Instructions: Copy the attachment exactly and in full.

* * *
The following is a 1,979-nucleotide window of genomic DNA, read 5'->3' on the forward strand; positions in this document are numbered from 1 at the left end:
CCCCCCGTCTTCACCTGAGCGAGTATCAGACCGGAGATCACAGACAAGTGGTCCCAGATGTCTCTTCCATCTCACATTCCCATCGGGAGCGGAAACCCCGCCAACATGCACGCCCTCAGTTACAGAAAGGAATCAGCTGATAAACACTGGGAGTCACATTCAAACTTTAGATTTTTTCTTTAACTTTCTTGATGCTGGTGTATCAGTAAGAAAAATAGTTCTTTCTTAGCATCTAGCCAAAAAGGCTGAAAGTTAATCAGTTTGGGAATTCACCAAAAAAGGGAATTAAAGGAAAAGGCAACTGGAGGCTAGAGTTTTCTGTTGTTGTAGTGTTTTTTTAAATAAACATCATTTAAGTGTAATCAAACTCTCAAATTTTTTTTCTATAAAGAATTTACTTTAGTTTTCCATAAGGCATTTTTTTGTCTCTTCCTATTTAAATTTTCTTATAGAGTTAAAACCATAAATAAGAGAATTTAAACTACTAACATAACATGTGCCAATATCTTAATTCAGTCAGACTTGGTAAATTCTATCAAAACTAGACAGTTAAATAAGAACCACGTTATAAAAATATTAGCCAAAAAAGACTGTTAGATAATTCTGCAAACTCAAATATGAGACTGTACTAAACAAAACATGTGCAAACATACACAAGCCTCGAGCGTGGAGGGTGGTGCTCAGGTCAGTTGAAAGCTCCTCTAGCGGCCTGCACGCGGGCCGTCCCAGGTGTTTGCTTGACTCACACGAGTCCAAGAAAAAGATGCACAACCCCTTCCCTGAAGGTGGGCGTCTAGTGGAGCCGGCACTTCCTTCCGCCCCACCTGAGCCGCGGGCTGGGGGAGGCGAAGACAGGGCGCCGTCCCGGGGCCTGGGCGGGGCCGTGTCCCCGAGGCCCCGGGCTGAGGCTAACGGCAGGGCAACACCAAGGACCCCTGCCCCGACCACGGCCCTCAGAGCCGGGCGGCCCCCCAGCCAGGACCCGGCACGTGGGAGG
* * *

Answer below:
The following is a 1,979-nucleotide window of genomic DNA, read 5'->3' on the forward strand; positions in this document are numbered from 1 at the left end:
CCCCCCGTCTTCACCTGAGCGAGTATCAGACCGGAGATCACAGACAAGTGGTCCCAGATGTCTCTTCCATCTCACATTCCCATCGGGAGCGGAAACCCCGCCAACATGCACGCCCTCAGTTACAGAAAGGAATCAGCTGATAAACACTGGGAGTCACATTCAAACTTTAGATTTTTTCTTTAACTTTCTTGATGCTGGTGTATCAGTAAGAAAAATAGTTCTTTCTTAGCATCTAGCCAAAAAGGCTGAAAGTTAATCAGTTTGGGAATTCACCAAAAAAGGGAATTAAAGGAAAAGGCAACTGGAGGCTAGAGTTTTCTGTTGTTGTAGTGTTTTTTTAAATAAACATCATTTAAGTGTAATCAAACTCTCAAATTTTTTTTCTATAAAGAATTTACTTTAGTTTTCCATAAGGCATTTTTTTGTCTCTTCCTATTTAAATTTTCTTATAGAGTTAAAACCATAAATAAGAGAATTTAAACTACTAACATAACATGTGCCAATATCTTAATTCAGTCAGACTTGGTAAATTCTATCAAAACTAGACAGTTAAATAAGAACCACGTTATAAAAATATTAGCCAAAAAAGACTGTTAGATAATTCTGCAAACTCAAATATGAGACTGTACTAAACAAAACATGTGCAAACATACACAAGCCTCGAGCGTGGAGGGTGGTGCTCAGGTCAGTTGAAAGCTCCTCTAGCGGCCTGCACGCGGGCCGTCCCAGGTGTTTGCTTGACTCACACGAGTCCAAGAAAAAGATGCACAACCCCTTCCCTGAAGGTGGGCGTCTAGTGGAGCCGGCACTTCCTTCCGCCCCACCTGAGCCGCGGGCTGGGGGAGGCGAAGACAGGGCGCCGTCCCGGGGCCTGGGCGGGGCCGTGTCCCCGAGGCCCCGGGCTGAGGCTAACGGCAGGGCAACACCAAGGACCCCTGCCCCGACCACGGCCCTCAGAGCCGGGCGGCCCCCCAGCCAGGACCCGGCACGTGGGAGG